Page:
The cigar photographs on Cuban Cigar Website come from a number of different sources of different photographic standards.
The oldest photographs originate from Cubatabaco catalogues. These images are highly doctored, with perfectly straight edges and wrappers. Modern Habanos S.A. images are often entirely Photoshop creations, and these may have been the 1970s equivalent. They are low resolution, around 75dpi, which is too low for even low-quality printing. These images are generally limited to cigars that were discontinued before 2005.
Between 2010 and 2012, all available cigars were photographed with a high-quality camera and light box. These images are available at approximately 250dpi, which is adequate for the web, but too low for high-quality printing. This is the majority of photos of Cuban Cigar Website.
Since 2017, cigars have been photographed with a high-quality camera and lighting setup, and are available at very high resolutions (up to 750dpi) - high enough for professional art prints at any scale.
This is the current setup used for the cigar photos on Cuban Cigar Website.
The lightbox is a Foldio2 Plus with Halo bars (the movable front lights). Originally, a more cumbersome setup with a large light tent with full size lights in soft boxes was used, and still occasionally is when photographing a large humidor or similar, but in general the Foldio delivers better results and is much more convenient to store and setup.
The stand is homemade, and enables the cigar to be lit evenly and without shadows. The other way to accomplish this would be a flat lay, with the subject on a white surface, lit from above and all sides, and the camera pointing directly down on it. The base of the stand is an A4 6mm sheet of acrylic, the weight of which gives the stand stability. The large size of the base also aids with aligning the stand with the front edge of the lightbox (and the camera) to ensure a perfectly straight on photograph. The poles are cut from a 1m rod of 1cm diameter acrylic. The tops of the poles are slightly notched to retain the cigar so it doesn't need to be delicately positioned. This makes it easy to rotate the cigar so that the band is centred, which can be tricky when using a flat lay, particularly with box pressed cigars.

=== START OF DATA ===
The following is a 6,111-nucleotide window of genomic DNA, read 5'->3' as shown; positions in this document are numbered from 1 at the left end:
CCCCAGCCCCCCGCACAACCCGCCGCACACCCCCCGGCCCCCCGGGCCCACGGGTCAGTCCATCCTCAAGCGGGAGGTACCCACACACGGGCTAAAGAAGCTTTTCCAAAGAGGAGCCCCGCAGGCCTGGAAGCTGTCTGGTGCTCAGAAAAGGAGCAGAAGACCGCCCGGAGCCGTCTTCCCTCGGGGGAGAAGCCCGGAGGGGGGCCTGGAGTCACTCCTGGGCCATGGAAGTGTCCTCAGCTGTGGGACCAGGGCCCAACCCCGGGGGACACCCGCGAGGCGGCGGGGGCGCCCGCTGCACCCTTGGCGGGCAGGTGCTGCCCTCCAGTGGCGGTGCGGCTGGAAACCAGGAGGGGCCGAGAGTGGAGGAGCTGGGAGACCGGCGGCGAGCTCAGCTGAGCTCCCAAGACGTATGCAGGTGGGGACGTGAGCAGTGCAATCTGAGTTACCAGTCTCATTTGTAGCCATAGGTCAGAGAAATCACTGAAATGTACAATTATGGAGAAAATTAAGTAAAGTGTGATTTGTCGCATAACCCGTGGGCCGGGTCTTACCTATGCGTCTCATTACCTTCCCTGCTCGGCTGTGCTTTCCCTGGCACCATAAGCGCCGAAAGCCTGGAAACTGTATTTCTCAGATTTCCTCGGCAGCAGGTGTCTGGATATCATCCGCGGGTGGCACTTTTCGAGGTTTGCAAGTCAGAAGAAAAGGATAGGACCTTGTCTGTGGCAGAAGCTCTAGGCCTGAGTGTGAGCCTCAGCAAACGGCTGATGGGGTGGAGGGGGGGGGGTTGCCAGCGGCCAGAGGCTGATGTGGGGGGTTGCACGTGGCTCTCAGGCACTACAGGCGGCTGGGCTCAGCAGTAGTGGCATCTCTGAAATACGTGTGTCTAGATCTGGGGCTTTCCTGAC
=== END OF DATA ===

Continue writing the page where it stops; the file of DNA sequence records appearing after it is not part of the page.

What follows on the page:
The camera is a Sony A7R III. Realistically, this camera is pretty overkill for product photography, however it is the large sensor that makes the high-resolution images possible.
The lens used is a FE 90mm F2.8 Macro G OSS. This can capture the fine hairs and texture of the tobacco, and the ink bleed on the band printing. For specialist shots it can be positioned close up, where it can capture the structure of mould on the leaf, or any other tiny detail.
This is what the untouched photographs look like. The cigar is fairly evenly lit, in focus, and straight on with no lens or perspective distortion. The background can be selected and removed cleanly in just a few clicks.
The cigar is lit from a single light source (in this case bright sunlight through a window), giving very uneven light across the surface, and deep shadows that would be nearly impossible to remove with Photoshop. The solution to this is to light the cigar from multiple directions with similar brightness (ideally in a lightbox).
Textured backgrounds are particularly difficult to remove cleanly.
Camera lenses, particularly those found on mobile phones, can distort images towards their extremities. In this case, the foot of the cigar is considerably bowed out. On the band, the bottom edge is close to a straight line, while the top edge is curved. The best solution to this is a wide-angle lens, however where that is not possible, moving the camera further away so that the subject only occupies in the centre of the frame should reduce the distortion (at the cost of reduced final image resolution).